Sleep Characteristics in Patients with Whiplash-Associated Disorders: A Descriptive Study

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SOURCE:   Topics in Integrative Health Care 2012 (Dec 31); 3 (4)

Jay Greenstein, DC, CCSP, CGFI-L, CKTP, FMS; Barton Bishop, DPT, SCS, CKTI, TPI, CGFI-MP, CSCS; Jean Edward, RN, BSN; Allen Huffman, DC, CKTP, BS; Danielle Davis; Robert Topp, RN, PhD

Study Objectives:   The purpose of this study was to explore sleep habits and characteristics of patients with whiplash-associated disorders (WAD) presenting at an outpatient, chiropractic clinic using the Medical Outcomes Study (MOS) Sleep Scale.

Methods:   Fifty-one patients from an outpatient chiropractic and physical therapy clinic specializing in spinal rehabilitation participated in this cross-sectional, descriptive study. Data were collected using a descriptive survey, the Visual Analog Scale (VAS), the Neck Disability Index (NDI), and the self-administered 12-item MOS Sleep Scale. Data analysis included descriptive statistics to describe pain, disability, and sleep characteristics of the study sample, and computation of confidence intervals to determine differences in means of sleep characteristics between the non-WAD population (as determined by previous studies) and the study sample of WAD patients.

Results:   Results indicate that when compared to normative values of the non-WAD population, the sample of WAD patients in this study presents with significantly greater measures of neck disability (NDI), neck pain (VAS), sleep disturbance, snoring, shortness of breath and headache, sleep somnolence and sleep problems index I and II. This sample also presents with significantly lower measures of optimal sleep when compared to the general population.

Conclusion:   Consistent with previous research, findings from this study indicate that WAD patients have increased neck disability and pain, and poorer sleep outcomes, indicating the need for clinicians to assess sleep characteristics and incorporate interventions aimed at alleviating these symptoms when planning rehabilitation. Findings provide evidence for the need to further explore sleep disturbances among WAD patients to establish a stronger understanding of the course and prognosis of this condition.


From the FULL TEXT Article:


Neck pain related to whiplash-associated disorders (WAD) constitutes a significant health issue that leads patients to seek medical care in chiropractic and other physical therapy, rehabilitative clinics. Studies have indicated that individuals experience multiple clinical manifestations of WADs that lead to chronicity including postural changes, disability, headache, fatigue, and sleep disturbances. [1-4] Although studies have shown that sleep disturbances occur as a result of chronic pain, few studies have explored the relationship between patients with WAD and sleep quality. [4-6]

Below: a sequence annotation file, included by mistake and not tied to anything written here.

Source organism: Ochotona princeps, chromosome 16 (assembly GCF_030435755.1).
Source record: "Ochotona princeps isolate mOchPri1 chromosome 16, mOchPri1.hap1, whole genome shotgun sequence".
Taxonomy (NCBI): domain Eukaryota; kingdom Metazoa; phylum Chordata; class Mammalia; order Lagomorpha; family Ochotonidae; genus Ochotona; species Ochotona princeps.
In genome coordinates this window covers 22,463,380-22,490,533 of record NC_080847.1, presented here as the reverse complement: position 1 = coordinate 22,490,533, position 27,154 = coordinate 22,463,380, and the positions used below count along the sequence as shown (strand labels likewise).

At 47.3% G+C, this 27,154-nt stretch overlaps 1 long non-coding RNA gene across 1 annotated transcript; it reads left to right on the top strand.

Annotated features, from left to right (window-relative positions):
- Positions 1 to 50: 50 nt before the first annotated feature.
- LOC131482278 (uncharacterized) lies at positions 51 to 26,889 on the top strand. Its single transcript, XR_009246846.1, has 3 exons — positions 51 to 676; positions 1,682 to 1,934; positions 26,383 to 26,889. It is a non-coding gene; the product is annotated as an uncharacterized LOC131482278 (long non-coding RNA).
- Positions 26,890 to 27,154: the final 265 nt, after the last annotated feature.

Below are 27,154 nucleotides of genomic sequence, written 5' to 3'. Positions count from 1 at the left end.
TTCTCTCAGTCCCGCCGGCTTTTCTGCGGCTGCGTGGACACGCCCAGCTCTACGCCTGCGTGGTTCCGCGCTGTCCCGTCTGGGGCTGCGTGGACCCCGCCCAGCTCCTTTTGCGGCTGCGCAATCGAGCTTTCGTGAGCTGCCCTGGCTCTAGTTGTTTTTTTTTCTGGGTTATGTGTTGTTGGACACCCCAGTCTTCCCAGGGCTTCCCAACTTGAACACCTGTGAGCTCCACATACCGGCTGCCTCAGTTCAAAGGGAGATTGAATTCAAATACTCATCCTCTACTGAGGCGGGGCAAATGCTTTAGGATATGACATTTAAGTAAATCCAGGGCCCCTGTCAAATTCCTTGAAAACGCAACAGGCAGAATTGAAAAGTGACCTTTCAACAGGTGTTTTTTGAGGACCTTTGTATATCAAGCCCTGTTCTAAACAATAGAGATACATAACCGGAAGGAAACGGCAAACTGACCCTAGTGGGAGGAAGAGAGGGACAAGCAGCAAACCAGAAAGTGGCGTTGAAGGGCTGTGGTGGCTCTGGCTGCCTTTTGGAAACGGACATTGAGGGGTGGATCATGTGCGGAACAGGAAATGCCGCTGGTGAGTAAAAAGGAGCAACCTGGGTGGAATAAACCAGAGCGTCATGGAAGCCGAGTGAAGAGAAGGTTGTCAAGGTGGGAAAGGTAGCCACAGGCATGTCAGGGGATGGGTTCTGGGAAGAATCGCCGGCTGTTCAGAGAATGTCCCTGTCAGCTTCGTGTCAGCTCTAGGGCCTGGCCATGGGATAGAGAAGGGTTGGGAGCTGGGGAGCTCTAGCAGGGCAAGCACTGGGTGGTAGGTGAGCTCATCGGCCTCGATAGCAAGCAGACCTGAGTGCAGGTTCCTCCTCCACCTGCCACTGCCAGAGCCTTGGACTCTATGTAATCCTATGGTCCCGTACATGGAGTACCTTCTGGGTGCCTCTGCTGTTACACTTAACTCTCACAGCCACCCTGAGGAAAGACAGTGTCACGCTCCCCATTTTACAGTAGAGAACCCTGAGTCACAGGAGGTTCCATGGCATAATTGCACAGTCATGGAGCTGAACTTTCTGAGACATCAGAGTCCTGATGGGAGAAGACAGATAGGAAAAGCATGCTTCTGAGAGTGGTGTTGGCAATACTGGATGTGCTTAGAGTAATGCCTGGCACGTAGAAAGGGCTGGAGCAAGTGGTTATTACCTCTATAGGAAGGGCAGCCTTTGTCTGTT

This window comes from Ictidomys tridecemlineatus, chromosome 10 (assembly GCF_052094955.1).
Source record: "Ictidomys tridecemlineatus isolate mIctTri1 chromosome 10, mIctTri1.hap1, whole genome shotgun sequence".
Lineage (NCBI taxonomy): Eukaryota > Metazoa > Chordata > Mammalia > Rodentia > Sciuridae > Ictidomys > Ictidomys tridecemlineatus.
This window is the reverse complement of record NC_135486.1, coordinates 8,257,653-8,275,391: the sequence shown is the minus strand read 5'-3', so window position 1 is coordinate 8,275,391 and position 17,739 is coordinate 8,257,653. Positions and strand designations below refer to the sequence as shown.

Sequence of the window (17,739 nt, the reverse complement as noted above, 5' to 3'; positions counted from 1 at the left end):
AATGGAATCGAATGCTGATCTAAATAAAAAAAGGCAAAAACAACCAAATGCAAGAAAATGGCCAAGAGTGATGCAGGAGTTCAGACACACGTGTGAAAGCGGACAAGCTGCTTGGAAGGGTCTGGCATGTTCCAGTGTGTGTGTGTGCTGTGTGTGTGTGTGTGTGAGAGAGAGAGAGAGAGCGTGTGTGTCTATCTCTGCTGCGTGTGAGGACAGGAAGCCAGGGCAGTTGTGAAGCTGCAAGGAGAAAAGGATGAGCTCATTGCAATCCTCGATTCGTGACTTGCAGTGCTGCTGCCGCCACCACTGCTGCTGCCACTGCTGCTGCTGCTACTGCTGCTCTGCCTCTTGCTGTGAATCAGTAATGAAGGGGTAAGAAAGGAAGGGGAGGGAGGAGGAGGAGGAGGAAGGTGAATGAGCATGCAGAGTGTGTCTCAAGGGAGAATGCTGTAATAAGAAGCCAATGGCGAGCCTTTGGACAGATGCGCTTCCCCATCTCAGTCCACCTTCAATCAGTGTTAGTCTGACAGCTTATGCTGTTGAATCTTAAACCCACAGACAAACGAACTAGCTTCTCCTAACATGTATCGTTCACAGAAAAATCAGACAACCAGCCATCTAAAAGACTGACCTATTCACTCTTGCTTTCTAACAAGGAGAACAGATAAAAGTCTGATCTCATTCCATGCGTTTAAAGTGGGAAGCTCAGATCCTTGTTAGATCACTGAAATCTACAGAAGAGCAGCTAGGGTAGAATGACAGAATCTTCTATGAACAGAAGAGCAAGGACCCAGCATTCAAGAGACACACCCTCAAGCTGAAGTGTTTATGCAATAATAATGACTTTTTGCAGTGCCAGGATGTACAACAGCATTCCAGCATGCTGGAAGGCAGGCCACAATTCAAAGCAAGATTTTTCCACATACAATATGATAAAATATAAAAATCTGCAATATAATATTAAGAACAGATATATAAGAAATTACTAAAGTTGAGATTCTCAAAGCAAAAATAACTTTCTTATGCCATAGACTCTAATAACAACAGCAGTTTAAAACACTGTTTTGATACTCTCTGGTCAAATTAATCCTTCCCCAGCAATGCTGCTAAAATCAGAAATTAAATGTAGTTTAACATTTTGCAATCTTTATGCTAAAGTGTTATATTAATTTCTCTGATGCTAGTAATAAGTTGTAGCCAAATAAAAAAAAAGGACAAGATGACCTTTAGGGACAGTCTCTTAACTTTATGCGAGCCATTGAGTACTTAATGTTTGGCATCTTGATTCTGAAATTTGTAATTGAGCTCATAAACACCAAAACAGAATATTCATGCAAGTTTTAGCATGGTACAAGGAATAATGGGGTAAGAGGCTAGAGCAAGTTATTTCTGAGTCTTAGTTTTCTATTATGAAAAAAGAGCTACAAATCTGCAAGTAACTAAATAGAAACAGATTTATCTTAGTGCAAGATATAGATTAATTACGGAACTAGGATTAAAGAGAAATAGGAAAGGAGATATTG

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Sleep disturbances that commonly occur during the initial period following the whiplash injury include delayed sleep latency and poor sleep quality. [4] Symptoms such as neck pain and tension headaches related to WAD are known to worsen with extended periods of poor posture, such as during night-time sleeping, causing significant sleep disturbances. [7, 8] Alteration in sleep quality in patients with WAD also leads to poor prognosis and increased chronicity of the condition. In a prospective cohort study by Hendriks et al. factors related to poor recovery in patients with WAD included higher levels of somatization and sleep difficulties. [9] Additionally, in a comparative study exploring sleep quality in patients with mechanical insidious neck pain and whiplash-associated neck pain, Valenza et al. found that individuals experiencing the latter showed poorer sleep quality. [3] Results also indicated significant differences in sleep quality, sleep latency, sleep efficiency, sleep disturbances, use of sleeping medication, and daytime dysfunction among WAD patients when compared to healthy controls. [3] Several studies have indicated that the use of neck support devices, such as cervical pillows for sleep, can lead to improved posture, reduce cervical pain, while consequently improving sleep quality and WAD outcomes. [10-13] Therefore, improving sleep quality through the use of supportive therapies may have an impact on alleviating WAD symptoms and improved prognosis of the condition. This provides evidence for the need for chiropractic management of chronic WAD symptoms, with an emphasis on addressing pain and sleep disturbances as part of the evaluation and treatment of patients with WAD neck pain. However, limited literature regarding the characteristics and quality of sleep among WAD patients in relation to chiropractic health and management of chronic WAD symptoms warrants the need for further research. [2-4] Therefore, the purpose of this cross-sectional, descriptive study was to explore sleep habits and characteristics of patients with WAD presenting at an outpatient, chiropractic clinic using the MOS Sleep Scale.

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